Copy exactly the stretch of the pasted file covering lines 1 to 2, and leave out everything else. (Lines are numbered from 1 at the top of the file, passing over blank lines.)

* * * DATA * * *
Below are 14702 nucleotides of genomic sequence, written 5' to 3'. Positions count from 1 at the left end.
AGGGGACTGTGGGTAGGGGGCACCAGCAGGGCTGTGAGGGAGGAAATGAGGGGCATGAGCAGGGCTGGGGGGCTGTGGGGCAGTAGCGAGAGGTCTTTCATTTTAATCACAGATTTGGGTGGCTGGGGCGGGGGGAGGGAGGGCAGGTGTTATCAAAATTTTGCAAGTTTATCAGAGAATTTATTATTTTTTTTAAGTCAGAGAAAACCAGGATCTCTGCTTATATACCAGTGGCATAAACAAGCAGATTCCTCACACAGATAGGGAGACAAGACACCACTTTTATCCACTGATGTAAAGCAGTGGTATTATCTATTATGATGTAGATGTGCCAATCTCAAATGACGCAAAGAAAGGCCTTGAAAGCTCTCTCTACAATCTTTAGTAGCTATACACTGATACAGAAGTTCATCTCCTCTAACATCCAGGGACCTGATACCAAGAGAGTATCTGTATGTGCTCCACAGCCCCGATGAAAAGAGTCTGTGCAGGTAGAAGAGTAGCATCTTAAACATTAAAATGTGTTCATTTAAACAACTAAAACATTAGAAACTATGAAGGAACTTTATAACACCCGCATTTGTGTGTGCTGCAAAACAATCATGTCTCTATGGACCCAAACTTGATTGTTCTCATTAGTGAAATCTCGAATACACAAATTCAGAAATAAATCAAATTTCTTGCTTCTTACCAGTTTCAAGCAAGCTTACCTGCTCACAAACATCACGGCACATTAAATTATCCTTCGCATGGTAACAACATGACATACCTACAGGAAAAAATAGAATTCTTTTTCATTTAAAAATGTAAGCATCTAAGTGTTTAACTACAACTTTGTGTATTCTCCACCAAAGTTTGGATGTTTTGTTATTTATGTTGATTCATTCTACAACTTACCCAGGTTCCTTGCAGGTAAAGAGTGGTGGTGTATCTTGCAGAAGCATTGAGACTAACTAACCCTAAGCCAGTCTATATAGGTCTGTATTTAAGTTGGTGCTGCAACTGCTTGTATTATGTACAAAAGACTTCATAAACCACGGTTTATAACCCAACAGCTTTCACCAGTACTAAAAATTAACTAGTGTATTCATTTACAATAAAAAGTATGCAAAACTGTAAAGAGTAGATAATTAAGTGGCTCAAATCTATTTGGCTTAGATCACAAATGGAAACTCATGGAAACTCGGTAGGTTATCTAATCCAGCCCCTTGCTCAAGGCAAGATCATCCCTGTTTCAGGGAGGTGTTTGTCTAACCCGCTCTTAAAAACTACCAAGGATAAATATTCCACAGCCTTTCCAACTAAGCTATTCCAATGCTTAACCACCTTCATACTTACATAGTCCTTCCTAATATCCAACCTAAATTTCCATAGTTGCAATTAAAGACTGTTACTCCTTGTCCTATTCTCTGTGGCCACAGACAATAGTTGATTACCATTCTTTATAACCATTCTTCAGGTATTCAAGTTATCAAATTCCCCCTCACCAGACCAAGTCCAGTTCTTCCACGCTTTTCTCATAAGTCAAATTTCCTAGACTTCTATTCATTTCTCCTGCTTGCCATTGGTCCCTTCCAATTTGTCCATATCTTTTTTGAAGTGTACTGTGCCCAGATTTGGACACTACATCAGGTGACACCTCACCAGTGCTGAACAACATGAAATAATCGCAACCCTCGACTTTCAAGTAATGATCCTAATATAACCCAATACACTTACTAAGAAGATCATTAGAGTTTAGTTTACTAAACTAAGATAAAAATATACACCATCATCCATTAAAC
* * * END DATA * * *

Below are 14702 nucleotides of genomic sequence, written 5' to 3'. Positions count from 1 at the left end.
AGGGGACTGTGGGTAGGGGGCACCAGCAGGGCTGTGAGGGAGGAAATGAGGGGCATGAGCAGGGCTGGGGGGCTGTGGGGCAGTAGCGAGAGGTCTTTCATTTTAATCACAGATTTGGGTGGCTGGGGCGGGGGGAGGGAGGGCAGGTGTTATCAAAATTTTGCAAGTTTATCAGAGAATTTATTATTTTTTTTAAGTCAGAGAAAACCAGGATCTCTGCTTATATACCAGTGGCATAAACAAGCAGATTCCTCACACAGATAGGGAGACAAGACACCACTTTTATCCACTGATGTAAAGCAGTGGTATTATCTATTATGATGTAGATGTGCCAATCTCAAATGACGCAAAGAAAGGCCTTGAAAGCTCTCTCTACAATCTTTAGTAGCTATACACTGATACAGAAGTTCATCTCCTCTAACATCCAGGGACCTGATACCAAGAGAGTATCTGTATGTGCTCCACAGCCCCGATGAAAAGAGTCTGTGCAGGTAGAAGAGTAGCATCTTAAACATTAAAATGTGTTCATTTAAACAACTAAAACATTAGAAACTATGAAGGAACTTTATAACACCCGCATTTGTGTGTGCTGCAAAACAATCATGTCTCTATGGACCCAAACTTGATTGTTCTCATTAGTGAAATCTCGAATACACAAATTCAGAAATAAATCAAATTTCTTGCTTCTTACCAGTTTCAAGCAAGCTTACCTGCTCACAAACATCACGGCACATTAAATTATCCTTCGCATGGTAACAACATGACATACCTACAGGAAAAAATAGAATTCTTTTTCATTTAAAAATGTAAGCATCTAAGTGTTTAACTACAACTTTGTGTATTCTCCACCAAAGTTTGGATGTTTTGTTATTTATGTTGATTCATTCTACAACTTACCCAGGTTCCTTGCAGGTAAAGAGTGGTGGTGTATCTTGCAGAAGCATTGAGACTAACTAACCCTAAGCCAGTCTATATAGGTCTGTATTTAAGTTGGTGCTGCAACTGCTTGTATTATGTACAAAAGACTTCATAAACCACGGTTTATAACCCAACAGCTTTCACCAGTACTAAAAATTAACTAGTGTATTCATTTACAATAAAAAGTATGCAAAACTGTAAAGAGTAGATAATTAAGTGGCTCAAATCTATTTGGCTTAGATCACAAATGGAAACTCATGGAAACTCGGTAGGTTATCTAATCCAGCCCCTTGCTCAAGGCAAGATCATCCCTGTTTCAGGGAGGTGTTTGTCTAACCCGCTCTTAAAAACTACCAAGGATAAATATTCCACAGCCTTTCCAACTAAGCTATTCCAATGCTTAACCACCTTCATACTTACATAGTCCTTCCTAATATCCAACCTAAATTTCCATAGTTGCAATTAAAGACTGTTACTCCTTGTCCTATTCTCTGTGGCCACAGACAATAGTTGATTACCATTCTTTATAACCATTCTTCAGGTATTCAAGTTATCAAATTCCCCCTCACCAGACCAAGTCCAGTTCTTCCACGCTTTTCTCATAAGTCAAATTTCCTAGACTTCTATTCATTTCTCCTGCTTGCCATTGGTCCCTTCCAATTTGTCCATATCTTTTTTGAAGTGTACTGTGCCCAGATTTGGACACTACATCAGGTGACACCTCACCAGTGCTGAACAACATGAAATAATCGCAACCCTCGACTTTCAAGTAATGATCCTAATATAACCCAATACACTTACTAAGAAGATCATTAGAGTTTAGTTTACTAAACTAAGATAAAAATATACACCATCATCCATTAAAC